A dying person's last words are often, and perhaps too easily, held out as the key to understanding all that went before, and so it has been with Elizabeth Edwards.
Her final public message, posted on Facebook, was characteristically eloquent, to the point, and full of grace -- that last word being one that Edwards herself often invoked, and one that was often applied to her, especially as she bore up under so many trials, the last of them the cancer that claimed her life on Tuesday.
But the opening line of her public farewell
was especially notable for its careful phrasing (Edwards, who did post-graduate work in literature, was, after all, a student of the novelist Henry James) about matters of the soul:
"You all know that I have been sustained throughout my life by three saving graces -- my family, my friends, and a faith in the power of resilience and hope," Edwards wrote.
That she seemed to carefully evade a mention of God or Jesus or things eternal and Christian was striking, and it struck some as "odd," in the words of "American Power" blogger
and neocon Donald Douglas.
"I can't say what it is -- spiritual or otherwise -- that animates her sense of grace, but it's not God," Douglas wrote before proceeding to add some even less graceful conjecture.
"Being anti-religion is cool, so Edwards' non-theological theology gets props from the neo-communists," he said. "Still, at her death bed and giving what most folks are calling a final goodbye, Elizabeth Edwards couldn't find it somewhere down deep to ask for His blessings as she prepares for the hereafter? I guess that nihilism I've been discussing reaches up higher into the hard-left precincts than I thought."
Douglas drew some sharp critiques in the comments on his post but also strong support, and even in the report on the faith angle at Christianity Today
-- the leading mainstream evangelical publication -- some commenters rued Edwards' apparent lack of orthodox Christian faith.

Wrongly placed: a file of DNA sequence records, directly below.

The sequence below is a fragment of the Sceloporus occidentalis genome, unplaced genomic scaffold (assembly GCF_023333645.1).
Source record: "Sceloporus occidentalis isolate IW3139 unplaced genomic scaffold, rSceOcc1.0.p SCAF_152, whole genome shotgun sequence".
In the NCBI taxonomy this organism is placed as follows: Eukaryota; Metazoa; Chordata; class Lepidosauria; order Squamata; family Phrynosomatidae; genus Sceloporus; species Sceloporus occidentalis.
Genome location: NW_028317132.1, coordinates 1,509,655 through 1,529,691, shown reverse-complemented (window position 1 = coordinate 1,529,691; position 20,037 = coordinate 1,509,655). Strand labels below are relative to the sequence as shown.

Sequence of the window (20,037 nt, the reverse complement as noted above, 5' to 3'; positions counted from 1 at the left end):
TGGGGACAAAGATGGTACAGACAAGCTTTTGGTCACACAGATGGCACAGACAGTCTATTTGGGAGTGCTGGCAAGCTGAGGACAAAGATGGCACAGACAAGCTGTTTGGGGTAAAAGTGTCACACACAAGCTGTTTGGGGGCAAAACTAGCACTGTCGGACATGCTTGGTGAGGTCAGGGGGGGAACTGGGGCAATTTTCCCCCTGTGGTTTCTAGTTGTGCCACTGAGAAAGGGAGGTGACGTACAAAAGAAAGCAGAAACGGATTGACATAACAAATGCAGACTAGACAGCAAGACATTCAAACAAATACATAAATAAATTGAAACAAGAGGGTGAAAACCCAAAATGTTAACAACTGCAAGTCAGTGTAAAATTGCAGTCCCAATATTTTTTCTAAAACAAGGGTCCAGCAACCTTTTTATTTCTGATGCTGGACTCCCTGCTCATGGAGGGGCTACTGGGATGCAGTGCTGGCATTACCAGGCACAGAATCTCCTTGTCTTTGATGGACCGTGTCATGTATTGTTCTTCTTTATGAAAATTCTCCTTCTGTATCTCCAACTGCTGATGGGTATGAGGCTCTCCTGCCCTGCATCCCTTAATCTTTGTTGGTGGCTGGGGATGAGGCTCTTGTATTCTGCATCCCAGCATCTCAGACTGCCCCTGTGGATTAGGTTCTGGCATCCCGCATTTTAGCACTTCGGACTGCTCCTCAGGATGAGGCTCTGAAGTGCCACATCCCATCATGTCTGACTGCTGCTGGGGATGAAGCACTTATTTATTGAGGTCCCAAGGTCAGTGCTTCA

But a closer look at the faith of Elizabeth Edwards offers a more nuanced view, and one that might elicit more charity from those who would judge her at her death.
What seems clear above all is that Edwards' late-in-life spirituality was forged by the flames of unspeakable heartache, from the death of her 16-year-old son, Wade, in a car accident in 1996 to the faithlessness of her husband, John Edwards, who ran for president in 2008 and thrust his wife into the public spotlight while he betrayed her with a private affair. And of course, there was the cancer that since 2004 ravaged her body and also shaped her theology.
As Adele M. Stan recounted in a July 2007 profile
of Edwards for the liberal journal the American Prospect, Edwards told audiences that she "grew up in the Christian tradition" and attended a Methodist church with her husband, but that during her early years as a child in Japan -- her father was a Navy pilot, so the family moved around -- "I grew up with Shintos and Buddhists."
That Eastern influence seemed to emerge as Edwards faced her illness:
"I have, I think, somewhat of an odd version of God," Edwards explained to an audience of women bloggers when asked how her beliefs inform her politics. "I do not have an intervening God. I don't think I can pray to him -- or her -- to cure me of cancer."
Edwards, according to Stan, laughed after describing God as "her" -- hardly a heresy and certainly understandable given her audience -- and continued on:
"I appreciate other people's prayers for that [a cure for her cancer], but I believe that we are given a set of guidelines, and that we are obligated to live our lives with a view to those guidelines. And I don't believe that we should live our lives that way for some promise of eternal life, but because that's what's right. We should do those things because that's what's right."
Stan thought Edwards sounded a bit like John Lennon singing "Imagine," essentially arguing that there is nothing beyond ourselves and this moment, so make the best of it.
Yet Edwards clearly seemed far more engaged with the dilemmas of God and evil -- and grace -- than such a narrow reading allows.
In a moving interview with Larry King in May 2009, for example, she spoke frankly
about the death of her son and the religious questions it raised and the recalibrations it forced her to make.